Michael – When Alvin Balkind left the New Design Gallery to work at UBC Fine Arts Gallery, he immediately brought in people like Helen Goodwin, the choreographer and dancer. People in the arts in the university started an avant-garde festival in the early ’60s, and that’s when I was going to art school and we went there. All of the artists at the time [in Vancouver] looked at UBC as an important part of where we would meet people and discuss ideas. Thank god for Alvin.

Zanna – Anna, around this time, you stopped making objects and began focusing on events—becoming the Town Fool of Victoria. Can you tell us about this decision? And also what kind of events you organized?

Anna – [In Victoria,] I didn’t have the support system like these guys did at UBC. I had been a teacher at the New School in Vancouver, became overwhelmed, and left to spend a couple of years at the Esalen Institute in Big Sur. When I came back, I was uprooted really, and ended up living in Sooke, BC, in a little beach cabin. I was very isolated, trying to figure out how to connect with the community there, what I could do to be creative and make some impression.
 And the Town Fool — well, it evolved.... When I was living in Sooke, I was on a beach that created these incredible symmetrical stones, and I started painting geometric designs on them and I thought, “Let’s see, Bastion Square...that’s the place where all the tourists arrive [in Sooke]. Maybe if I put a bunch of stones on this table [in the square], people will look at them and I can start a conversation and make connections.” But I thought, “Well that’s kind of boring—selling stuff. What else could I do?” The Town Fool emerged out of all this. I decided I could put a petition out against nuclear testing.
My banana identity started at the New School — the kids at the school started calling me Annie Banani, because my name originally was Anne. At Esalen, the name returned: when I was the breakfast and lunch cook there, they started calling me Anna Banana after I accidentally fell in a box of bananas on a mountain in Big Sur. At Bastion Square, I started asking people for their “banana stories” — which, believe it or not, just about everyone has.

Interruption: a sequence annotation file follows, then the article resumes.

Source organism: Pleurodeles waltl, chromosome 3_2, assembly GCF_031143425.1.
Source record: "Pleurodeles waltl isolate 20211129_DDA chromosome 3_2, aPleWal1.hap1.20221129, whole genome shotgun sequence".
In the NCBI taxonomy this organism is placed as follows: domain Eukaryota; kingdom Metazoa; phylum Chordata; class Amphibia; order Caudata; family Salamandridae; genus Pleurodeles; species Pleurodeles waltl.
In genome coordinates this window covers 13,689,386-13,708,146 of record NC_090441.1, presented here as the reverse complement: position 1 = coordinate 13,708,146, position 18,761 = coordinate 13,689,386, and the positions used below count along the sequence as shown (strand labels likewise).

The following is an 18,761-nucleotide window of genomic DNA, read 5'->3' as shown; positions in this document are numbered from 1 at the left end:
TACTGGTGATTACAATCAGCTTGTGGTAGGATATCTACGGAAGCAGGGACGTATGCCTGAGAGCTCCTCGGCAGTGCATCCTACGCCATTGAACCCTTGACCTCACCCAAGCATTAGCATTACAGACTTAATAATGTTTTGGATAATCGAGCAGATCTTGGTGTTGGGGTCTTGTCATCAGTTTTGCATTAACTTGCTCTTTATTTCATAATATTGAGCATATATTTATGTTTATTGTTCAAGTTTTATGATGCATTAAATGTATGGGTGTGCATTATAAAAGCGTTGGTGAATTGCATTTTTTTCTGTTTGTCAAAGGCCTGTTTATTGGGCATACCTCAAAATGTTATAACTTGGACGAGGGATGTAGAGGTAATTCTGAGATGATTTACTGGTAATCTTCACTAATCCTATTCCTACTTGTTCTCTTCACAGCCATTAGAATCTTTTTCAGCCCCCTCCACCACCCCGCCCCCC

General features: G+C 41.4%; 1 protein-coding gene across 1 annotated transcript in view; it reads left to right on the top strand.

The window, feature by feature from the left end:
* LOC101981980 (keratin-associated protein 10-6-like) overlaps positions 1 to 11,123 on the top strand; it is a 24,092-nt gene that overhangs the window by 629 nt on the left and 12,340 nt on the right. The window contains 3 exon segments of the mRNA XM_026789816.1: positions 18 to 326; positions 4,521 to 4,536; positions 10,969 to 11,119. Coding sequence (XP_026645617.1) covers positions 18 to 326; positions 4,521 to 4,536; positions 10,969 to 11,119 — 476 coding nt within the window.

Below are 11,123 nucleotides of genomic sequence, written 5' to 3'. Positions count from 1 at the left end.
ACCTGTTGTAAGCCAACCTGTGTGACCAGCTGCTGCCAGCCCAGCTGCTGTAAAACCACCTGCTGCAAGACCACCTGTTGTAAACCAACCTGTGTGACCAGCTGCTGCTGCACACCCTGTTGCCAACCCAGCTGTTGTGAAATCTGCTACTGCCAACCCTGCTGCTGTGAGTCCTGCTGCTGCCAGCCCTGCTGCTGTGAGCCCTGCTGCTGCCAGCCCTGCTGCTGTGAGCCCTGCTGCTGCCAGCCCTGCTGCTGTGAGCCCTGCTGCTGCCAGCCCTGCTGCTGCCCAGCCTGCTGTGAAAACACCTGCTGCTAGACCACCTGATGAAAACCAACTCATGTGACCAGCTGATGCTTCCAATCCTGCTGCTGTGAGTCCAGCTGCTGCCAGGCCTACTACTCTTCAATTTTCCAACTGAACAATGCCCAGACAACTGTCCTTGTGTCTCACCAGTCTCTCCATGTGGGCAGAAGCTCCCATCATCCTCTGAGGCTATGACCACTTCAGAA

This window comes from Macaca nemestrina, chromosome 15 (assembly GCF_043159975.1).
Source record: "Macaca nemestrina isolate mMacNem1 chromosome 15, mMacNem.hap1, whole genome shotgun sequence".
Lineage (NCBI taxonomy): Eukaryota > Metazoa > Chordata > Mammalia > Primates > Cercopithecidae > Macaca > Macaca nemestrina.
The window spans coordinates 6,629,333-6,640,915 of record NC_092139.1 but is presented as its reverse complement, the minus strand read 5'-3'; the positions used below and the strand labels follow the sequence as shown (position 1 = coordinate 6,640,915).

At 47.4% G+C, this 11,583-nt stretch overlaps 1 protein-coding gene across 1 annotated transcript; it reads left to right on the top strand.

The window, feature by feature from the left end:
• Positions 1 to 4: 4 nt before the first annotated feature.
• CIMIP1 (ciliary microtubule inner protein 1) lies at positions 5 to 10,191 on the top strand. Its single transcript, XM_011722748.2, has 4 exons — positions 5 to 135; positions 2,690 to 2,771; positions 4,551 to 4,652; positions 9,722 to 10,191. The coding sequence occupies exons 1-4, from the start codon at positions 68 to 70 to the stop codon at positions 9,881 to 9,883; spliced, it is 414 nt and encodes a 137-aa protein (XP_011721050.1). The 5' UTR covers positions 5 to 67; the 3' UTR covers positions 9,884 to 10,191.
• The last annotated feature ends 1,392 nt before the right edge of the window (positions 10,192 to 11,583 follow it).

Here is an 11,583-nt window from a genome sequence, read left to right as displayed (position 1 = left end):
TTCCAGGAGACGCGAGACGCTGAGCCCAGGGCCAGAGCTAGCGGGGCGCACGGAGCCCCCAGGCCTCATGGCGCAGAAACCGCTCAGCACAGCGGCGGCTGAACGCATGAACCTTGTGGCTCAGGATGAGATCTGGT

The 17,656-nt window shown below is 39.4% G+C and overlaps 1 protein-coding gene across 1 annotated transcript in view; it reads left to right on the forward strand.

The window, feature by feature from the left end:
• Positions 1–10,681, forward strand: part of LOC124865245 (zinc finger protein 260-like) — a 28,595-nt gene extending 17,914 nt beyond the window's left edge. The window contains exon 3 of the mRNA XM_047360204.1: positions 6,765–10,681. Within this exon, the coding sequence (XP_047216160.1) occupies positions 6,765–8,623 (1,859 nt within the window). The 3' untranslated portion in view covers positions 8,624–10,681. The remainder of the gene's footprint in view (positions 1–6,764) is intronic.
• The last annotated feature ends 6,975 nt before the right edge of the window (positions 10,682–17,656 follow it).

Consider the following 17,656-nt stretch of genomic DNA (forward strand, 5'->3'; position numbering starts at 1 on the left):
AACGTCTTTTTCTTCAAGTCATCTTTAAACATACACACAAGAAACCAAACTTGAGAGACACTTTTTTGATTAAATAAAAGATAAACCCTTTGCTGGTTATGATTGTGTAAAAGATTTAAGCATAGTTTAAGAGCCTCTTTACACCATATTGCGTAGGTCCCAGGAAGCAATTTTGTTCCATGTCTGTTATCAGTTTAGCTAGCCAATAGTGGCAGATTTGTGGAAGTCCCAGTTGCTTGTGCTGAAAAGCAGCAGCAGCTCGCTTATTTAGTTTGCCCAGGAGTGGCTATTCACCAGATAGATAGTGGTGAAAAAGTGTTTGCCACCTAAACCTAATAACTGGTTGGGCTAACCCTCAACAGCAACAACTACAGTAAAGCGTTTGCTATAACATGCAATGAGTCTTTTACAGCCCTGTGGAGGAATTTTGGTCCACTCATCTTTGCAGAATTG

Zanna – I have had moments when I wondered if the banana was this kind of...appendage that would allow you to be a male artist. Because mail art is dominated by male artists...

Anna – I hadn’t really played around with that...

Zanna – There’s still time. [laughs] The subtext of Image Bank is the way an image can function as an empty signifier — and, like the banana, it becomes this way of connecting. I think Mr. Peanut works in that way as well. With Image Bank, you were trying to create an alternative image economy. Could you tell us about the founding of Image Bank?

Anna – Michael, was there a germinal image that started it?

Michael – There’s numerous things that made Image Bank possible. I think, largely, it was the experience of organizing the Concrete Poetry show and the excitement of people sending work for an exhibition from all over the world, and the excitement of those pieces arriving, and the correspondence that goes back and forth with that. And you know at this time, it was 1969 in Vancouver, people couldn’t imagine how to address something to the world, internationally.